or somethign they have already exploited to near extinction i.e. bluefin tuna and shark fin swallows nests for soup

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from Pray- hunt-work wrote 2 years 2 weeks ago

Yotehowler, have you ever been to Maine in late august? I think I could change your outlook on the bluefin populations, and that's an open invitation. As for the elvers, or glass eels. I the permits are all grandfathered, meaning if you don't have one, you won't get one. Three guys in a neighboring town sold 80lbs on the opening night at a whopping 2,200$ a pound. It's just one more of Maine's natural resources. You stand on the edge of a brook where fresh and salt water meet with a glorified butterfly net and a Coleman lantern, dip them, and then immediately airorate them with oxygen. It takes place only at the high end of a tide, and only at night. As for leaving the lobster out of the list of Maine's money making resources, Chad, I want an apology...

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from Moose1980 wrote 2 years 2 weeks ago

Targeting the juvenile populations of a fish stock is never a good idea. It's not sustainable in the long run and when the populations crash, they'll all be looking around and wondering what happened!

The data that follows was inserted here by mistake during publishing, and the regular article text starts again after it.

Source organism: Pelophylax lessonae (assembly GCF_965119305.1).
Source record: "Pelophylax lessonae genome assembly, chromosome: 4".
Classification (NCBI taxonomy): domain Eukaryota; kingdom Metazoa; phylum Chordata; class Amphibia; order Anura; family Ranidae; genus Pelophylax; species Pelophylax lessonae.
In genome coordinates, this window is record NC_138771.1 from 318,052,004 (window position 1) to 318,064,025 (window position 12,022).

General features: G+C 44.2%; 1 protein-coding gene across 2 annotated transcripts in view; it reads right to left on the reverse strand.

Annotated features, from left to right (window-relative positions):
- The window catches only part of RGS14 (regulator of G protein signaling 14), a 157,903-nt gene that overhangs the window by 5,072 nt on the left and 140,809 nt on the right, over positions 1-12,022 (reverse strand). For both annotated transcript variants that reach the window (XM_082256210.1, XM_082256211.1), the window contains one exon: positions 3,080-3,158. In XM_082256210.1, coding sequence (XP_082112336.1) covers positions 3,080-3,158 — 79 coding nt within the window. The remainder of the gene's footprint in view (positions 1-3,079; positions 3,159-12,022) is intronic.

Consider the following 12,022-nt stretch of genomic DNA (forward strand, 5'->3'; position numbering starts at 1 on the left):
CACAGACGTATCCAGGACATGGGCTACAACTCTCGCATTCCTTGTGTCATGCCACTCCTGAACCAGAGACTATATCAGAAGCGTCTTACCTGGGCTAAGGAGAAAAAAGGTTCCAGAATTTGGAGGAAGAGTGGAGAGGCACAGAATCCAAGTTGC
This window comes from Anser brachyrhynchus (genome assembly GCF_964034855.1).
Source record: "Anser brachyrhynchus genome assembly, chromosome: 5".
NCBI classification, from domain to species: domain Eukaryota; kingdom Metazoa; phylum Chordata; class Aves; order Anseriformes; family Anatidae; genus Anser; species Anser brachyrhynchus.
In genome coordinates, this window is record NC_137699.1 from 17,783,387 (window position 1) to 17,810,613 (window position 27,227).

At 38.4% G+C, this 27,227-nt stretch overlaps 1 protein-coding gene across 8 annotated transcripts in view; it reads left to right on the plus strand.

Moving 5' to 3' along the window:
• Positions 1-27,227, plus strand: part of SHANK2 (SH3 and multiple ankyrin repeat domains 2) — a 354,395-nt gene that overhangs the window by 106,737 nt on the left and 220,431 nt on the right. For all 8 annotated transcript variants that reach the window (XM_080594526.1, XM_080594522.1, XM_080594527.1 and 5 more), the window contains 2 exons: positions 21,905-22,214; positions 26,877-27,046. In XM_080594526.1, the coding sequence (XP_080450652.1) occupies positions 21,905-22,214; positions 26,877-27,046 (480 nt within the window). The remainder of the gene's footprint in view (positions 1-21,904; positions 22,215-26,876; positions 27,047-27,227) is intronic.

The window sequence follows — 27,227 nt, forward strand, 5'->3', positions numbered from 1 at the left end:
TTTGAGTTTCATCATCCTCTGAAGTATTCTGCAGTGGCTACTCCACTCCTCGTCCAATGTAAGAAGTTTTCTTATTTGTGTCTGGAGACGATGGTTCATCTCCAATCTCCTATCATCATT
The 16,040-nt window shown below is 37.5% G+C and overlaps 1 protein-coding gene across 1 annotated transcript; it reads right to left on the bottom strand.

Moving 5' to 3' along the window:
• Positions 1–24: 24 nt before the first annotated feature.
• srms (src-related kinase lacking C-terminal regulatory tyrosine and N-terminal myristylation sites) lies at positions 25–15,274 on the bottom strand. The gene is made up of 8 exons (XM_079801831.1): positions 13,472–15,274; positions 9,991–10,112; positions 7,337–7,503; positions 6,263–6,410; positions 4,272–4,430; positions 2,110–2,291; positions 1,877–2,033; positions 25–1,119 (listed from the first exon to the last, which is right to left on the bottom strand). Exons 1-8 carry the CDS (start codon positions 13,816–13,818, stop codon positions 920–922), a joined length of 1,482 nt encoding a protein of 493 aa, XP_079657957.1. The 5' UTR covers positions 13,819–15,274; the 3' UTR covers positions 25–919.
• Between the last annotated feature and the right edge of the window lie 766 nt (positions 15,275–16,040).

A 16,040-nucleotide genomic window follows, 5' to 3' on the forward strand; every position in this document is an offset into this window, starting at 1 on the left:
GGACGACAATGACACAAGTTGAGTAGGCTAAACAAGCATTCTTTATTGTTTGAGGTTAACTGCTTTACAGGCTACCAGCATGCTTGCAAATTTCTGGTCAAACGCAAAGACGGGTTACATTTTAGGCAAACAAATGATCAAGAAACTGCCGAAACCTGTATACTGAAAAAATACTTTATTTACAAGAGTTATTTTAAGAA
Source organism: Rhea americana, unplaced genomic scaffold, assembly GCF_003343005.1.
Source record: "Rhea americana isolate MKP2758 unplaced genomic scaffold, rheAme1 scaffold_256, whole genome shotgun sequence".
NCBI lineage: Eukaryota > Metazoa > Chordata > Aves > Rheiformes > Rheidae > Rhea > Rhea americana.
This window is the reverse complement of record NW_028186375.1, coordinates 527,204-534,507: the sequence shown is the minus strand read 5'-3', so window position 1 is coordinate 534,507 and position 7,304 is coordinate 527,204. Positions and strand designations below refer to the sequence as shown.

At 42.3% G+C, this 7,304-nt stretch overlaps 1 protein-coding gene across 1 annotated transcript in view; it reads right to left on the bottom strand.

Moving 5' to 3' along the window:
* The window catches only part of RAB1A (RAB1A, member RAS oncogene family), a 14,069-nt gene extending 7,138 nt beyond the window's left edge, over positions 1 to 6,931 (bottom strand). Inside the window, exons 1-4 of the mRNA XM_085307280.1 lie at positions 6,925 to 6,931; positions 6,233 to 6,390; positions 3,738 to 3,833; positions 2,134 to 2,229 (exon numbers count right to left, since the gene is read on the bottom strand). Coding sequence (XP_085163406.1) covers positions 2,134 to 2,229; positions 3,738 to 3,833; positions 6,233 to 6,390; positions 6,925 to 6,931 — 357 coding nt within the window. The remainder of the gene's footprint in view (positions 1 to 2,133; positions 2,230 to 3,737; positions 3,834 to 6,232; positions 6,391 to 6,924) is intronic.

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from Fat guy Aaron wrote 2 years 2 weeks ago

We have that problem In Arizona, you see all these Koreans at the urban lakes and they catch a limit of trout or catfish, take them home and come back, they do this several times a day. I originally thought they were sustenance fishing but then found out an Asian market was illegally buying them from them. At first I thought, how do they do that with no FDA stamp and then quickly remembered they sell fish heads and frogs for human consumption and it all made sense.

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from Mibasshunter wrote 2 years 2 weeks ago

Man do I wish I lived in Maine now.

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from Pray- hunt-work wrote 2 years 2 weeks ago